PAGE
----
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...so much community involved in providing people with sustenance that the physical baking part is not the most important...

Bread Rises at the Hearth of Community

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It Takes a Region: The Baker & The Farmer

February 22, 2018

These days it takes a region- -rather than a village-- to produce honest loaves of natural, nutrient-dense, flavorful bread. Attendees at our workshop (The Baker & The Farmer; A Winter's Tale of the Journey of Bread 2/11/18) were taken on every step of that journey from planting the saved seed to baking the finished loaf. Local organic grain (for flour) farms are scarce, however one regional source of organic flours, spelts,rolled oats, polenta, and cornmeal for baking is Weatherbury Farm

 in Washington County. Farmer Nigel Tudor grows and mills all of his products on his farm. Its a three hour round trip to Weatherbury Farm to lay in a supply of flours for a few weeks or months. I believe so strongly in creating and supporting a sustainable network of food and farms in our region that I am working pretty hard at connecting some regional dots in order to get Weatherbury products up here where folks can find them easily.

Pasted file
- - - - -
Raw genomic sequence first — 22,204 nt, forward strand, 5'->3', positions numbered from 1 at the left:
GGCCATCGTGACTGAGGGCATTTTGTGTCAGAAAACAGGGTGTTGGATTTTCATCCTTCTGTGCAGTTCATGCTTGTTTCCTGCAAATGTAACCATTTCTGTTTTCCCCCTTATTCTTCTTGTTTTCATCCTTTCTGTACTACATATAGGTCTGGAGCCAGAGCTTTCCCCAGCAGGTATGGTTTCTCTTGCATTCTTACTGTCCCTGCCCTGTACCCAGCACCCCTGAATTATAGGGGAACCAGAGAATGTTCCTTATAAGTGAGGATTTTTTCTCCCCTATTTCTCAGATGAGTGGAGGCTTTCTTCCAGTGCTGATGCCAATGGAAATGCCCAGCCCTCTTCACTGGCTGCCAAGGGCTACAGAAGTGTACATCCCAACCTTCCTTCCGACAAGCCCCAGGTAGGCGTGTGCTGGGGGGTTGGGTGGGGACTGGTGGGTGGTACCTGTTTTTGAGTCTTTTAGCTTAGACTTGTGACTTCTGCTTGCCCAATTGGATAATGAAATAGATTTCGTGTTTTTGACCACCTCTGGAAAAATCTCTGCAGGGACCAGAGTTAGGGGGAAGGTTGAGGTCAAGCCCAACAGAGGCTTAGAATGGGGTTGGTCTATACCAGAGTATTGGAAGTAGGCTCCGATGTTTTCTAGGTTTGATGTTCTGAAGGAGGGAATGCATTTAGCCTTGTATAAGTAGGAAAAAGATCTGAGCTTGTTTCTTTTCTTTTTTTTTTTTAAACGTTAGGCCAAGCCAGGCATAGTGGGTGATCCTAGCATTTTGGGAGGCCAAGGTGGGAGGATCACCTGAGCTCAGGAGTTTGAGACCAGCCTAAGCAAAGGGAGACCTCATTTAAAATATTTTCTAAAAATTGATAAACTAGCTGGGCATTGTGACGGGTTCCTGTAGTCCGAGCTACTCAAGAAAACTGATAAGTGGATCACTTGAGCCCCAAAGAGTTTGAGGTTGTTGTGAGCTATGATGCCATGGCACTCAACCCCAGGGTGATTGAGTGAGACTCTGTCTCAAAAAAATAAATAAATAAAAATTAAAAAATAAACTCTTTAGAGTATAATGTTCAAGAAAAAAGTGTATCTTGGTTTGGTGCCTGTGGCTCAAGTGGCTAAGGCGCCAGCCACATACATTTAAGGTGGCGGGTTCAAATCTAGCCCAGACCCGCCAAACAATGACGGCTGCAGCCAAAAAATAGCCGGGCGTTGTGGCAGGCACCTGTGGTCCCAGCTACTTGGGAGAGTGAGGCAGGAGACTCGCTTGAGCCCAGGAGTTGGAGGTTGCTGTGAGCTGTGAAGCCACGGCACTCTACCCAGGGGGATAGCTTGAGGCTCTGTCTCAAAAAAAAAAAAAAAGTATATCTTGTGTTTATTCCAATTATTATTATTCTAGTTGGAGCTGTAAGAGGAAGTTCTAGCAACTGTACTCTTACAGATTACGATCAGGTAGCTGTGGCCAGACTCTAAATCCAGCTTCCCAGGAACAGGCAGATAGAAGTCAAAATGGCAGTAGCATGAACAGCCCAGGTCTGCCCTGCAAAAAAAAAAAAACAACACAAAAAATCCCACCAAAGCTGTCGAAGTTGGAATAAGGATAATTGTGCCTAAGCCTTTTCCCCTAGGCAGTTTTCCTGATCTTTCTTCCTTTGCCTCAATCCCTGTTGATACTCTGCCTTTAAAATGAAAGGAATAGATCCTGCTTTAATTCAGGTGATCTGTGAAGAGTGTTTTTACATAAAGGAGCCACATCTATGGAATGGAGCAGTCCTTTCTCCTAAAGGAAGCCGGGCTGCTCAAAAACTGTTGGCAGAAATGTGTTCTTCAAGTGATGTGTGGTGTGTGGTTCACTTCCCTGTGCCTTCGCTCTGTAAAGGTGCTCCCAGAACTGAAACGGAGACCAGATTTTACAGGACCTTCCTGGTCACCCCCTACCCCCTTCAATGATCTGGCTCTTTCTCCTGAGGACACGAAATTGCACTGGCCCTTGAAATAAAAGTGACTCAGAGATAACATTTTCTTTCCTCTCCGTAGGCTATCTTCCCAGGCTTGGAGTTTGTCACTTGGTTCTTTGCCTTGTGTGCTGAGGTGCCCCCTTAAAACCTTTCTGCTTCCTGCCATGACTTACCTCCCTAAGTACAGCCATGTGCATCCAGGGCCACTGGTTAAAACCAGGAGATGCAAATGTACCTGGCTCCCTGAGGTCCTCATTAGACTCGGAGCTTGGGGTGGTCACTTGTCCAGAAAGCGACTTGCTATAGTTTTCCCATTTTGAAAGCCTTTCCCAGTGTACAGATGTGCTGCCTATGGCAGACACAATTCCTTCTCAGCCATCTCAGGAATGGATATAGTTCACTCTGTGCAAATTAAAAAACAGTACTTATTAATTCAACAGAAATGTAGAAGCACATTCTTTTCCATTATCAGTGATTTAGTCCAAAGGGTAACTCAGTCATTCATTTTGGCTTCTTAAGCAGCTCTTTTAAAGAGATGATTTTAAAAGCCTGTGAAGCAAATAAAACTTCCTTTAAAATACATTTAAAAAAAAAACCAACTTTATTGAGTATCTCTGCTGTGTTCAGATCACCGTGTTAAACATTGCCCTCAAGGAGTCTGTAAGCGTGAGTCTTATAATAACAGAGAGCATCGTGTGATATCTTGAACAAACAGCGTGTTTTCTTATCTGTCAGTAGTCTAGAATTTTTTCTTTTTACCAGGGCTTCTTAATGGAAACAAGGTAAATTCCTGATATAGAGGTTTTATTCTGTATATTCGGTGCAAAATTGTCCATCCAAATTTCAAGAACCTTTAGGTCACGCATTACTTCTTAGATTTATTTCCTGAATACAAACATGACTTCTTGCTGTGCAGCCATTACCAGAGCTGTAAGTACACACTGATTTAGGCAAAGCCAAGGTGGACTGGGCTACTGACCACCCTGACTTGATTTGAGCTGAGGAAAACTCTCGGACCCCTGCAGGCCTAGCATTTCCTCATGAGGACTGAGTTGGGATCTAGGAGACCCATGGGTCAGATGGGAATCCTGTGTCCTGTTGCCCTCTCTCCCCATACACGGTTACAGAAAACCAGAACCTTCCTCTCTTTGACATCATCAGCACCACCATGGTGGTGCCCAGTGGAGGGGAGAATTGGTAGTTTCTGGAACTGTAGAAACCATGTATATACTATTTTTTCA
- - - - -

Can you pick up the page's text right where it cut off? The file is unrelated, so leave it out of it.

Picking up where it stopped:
We hope that those who attended our workshop came away with an understanding of how and why local flours are not only different, but superior, in terms of freshness, nutrition and flavor. There are slight differences in handling doughs made with these flours; one must be attuned to hydration and structural needs of the dough. But as I stated in the workshop the basic tenets are these:

1. Know the specific outcome for which you are aiming.  Big rise? Big holes? Big chew?

2. Plan how you are going to get there, and take conditions such as flour age, current  temperature and humidity into account.

3. Practice, practice--it will take a few attempts to get it just right.  You will get it right!

 

These local flours are not like boring, one-dimensional, smashed-flat-and-medicated commodity flours, they are larger-than-life flours with a story and with character.  Weatherbury ryes and whole wheats jump into fermentation like nobody's business, you can tell that they have life, enzymes and microbes when you see them bubbling away in your starter culture.

 

Do I use other flours? Yes, I do. But almost every loaf I bake has at least one Weatherbury Farm product in the mix. Its about strengthening our regional ties and promoting community through bread. (which is usually my underlying M.O...)

 

 

 

 

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